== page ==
I was a pretty active triathlete from the mid 1980's to the mid-1990's. It was a great experience being part of triathlon in Canada in the 1980's. The sport was still new and the community was close knit and open to anyone. My first triathlon is a bittersweet memory. I bought a bike and entered my first tri (London, ON) just a couple of weeks later. The race itself was very, very painful. The swim and bike were actually not too bad. I can remember seeing a friend on the early part of the run course, as I was heading back into the transition. I can also remember thinking to myself that I was going to get of the bike and run him down. Except that I literally lost the ability to run. It took every ounce of energy just to walk/jog/crawl the 10km run.
If this was what triathlon had turned into in the 10 years since I'd left the sport it was a big, big disappointment. But I decided to reserve judgment. So this year, I've been watching as many of the new, Dextro Energy Triathlon, ITU World Championship Series, as I can to see if the pattern I'd witnessed live was in fact a common theme. Sure enough it seems it is. The swim and bike are essentially neutralized, making the typical ITU "triathlon' nothing more than a glorified 10k run. Plus the bike section is very, very boring. Right up there with watching paint dry or grass grow.
- Introduce trade teams. If you make the teams large enough (minimum 5 athletes, not the 2 or 3 we saw at the Olympics) they allow for the real introduction of tactics. If the teams are large enough they can be tweaked to suit different courses. For example on a hilly course you might have 3 swim bike specialists and 2 all rounders (or one all rounder and one run specialist). This would allow teams to initiate breaks that would be large enough to make significant time gaps (not the typical 90 seconds or under that always result in a catch by the run specialists). Breaks need at least 3 minutes to make it hard for the runners. Teams also allow the introduction of counter-attacks if an initial break is brought back and other tactics like blocking etc. This would make the bike (and the swim) section more meaningful.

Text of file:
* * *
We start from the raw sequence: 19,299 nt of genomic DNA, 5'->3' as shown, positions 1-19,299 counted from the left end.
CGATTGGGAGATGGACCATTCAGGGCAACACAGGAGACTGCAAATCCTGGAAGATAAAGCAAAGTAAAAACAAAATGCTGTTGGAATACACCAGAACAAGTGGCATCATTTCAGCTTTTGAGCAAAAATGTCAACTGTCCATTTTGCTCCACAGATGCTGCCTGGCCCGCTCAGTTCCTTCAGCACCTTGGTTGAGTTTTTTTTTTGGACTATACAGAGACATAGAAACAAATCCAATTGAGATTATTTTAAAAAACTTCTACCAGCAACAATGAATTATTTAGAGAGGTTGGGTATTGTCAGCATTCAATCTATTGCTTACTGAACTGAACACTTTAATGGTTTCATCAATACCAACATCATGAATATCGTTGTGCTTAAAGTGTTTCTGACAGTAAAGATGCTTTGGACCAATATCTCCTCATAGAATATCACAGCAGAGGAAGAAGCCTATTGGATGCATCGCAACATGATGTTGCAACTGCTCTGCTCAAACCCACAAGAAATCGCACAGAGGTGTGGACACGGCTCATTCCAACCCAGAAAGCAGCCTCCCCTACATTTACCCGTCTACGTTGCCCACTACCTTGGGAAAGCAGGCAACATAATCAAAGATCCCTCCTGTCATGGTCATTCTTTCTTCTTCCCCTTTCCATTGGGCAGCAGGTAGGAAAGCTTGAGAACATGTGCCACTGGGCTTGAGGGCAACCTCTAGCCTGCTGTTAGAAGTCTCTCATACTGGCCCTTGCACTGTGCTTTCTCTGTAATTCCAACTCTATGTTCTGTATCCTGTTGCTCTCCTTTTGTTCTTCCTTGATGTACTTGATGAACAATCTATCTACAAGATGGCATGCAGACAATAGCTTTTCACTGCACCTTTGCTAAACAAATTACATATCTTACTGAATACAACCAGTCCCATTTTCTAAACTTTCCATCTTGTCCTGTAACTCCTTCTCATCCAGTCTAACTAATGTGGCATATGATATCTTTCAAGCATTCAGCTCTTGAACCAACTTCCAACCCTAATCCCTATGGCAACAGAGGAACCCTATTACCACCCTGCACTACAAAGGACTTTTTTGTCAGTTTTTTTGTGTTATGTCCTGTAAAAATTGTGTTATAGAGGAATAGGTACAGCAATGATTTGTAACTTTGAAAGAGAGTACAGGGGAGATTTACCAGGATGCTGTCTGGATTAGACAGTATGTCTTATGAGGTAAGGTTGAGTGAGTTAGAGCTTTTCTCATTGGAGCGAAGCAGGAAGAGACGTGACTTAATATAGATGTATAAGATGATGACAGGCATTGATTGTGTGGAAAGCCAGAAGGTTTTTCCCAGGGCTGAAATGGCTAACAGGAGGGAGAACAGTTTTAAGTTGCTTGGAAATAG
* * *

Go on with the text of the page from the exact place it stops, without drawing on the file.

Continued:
- Introduce greater variability into the courses. This includes both terrain and distance. Why does the ITU feel the need to stick to the same boring distance for every race (1.5/40/10). This too makes the race predictable and generally means that the same athletes are going to end up on the podium most of the time. The ITU would do well to take a page out of cycling's Classics races which have highly variable terrain and distances which suit very different athletes. Early classics like Ronde van Vlaanderen and Paris Roubaix suit big strongmen like Boonen, Cancellara and Hushovd, while later classics like Liege and Amstel Gold suit climbers who can can pack a punch (Cunego, Rebellin, Bettini). Then there's San Remo custom built for the sprinters like Zabel, Cavendish and Freire. The point is that the courses favour different riders and team compositions. It makes if fun and interesting. Why can't the ITU make some of the bike courses longer and more difficult so that it has more of an impact on the race?
- Teach the athletes how to ride. There's no excuse for the terrible bike handling skills we see regularly at the ITU races. These guys are supposed to be the top pros in the field and yet you regularly see bizarre crashes. Kitzbuhel is a perfect example. There was a crash in the middle of the pack on a perfectly wide, straight, flat road. Even the crashes on the one corner were strange. It was a wide sweeping corner. I've been in master's races where we've descended at over 60km/h over terrible roads (sand, broken road) and seen fewer crashes than the pristine courses these guys ride on. There's no excuse for this but the terrible bike handling skills could also be a factor on why there's so little action on the bike.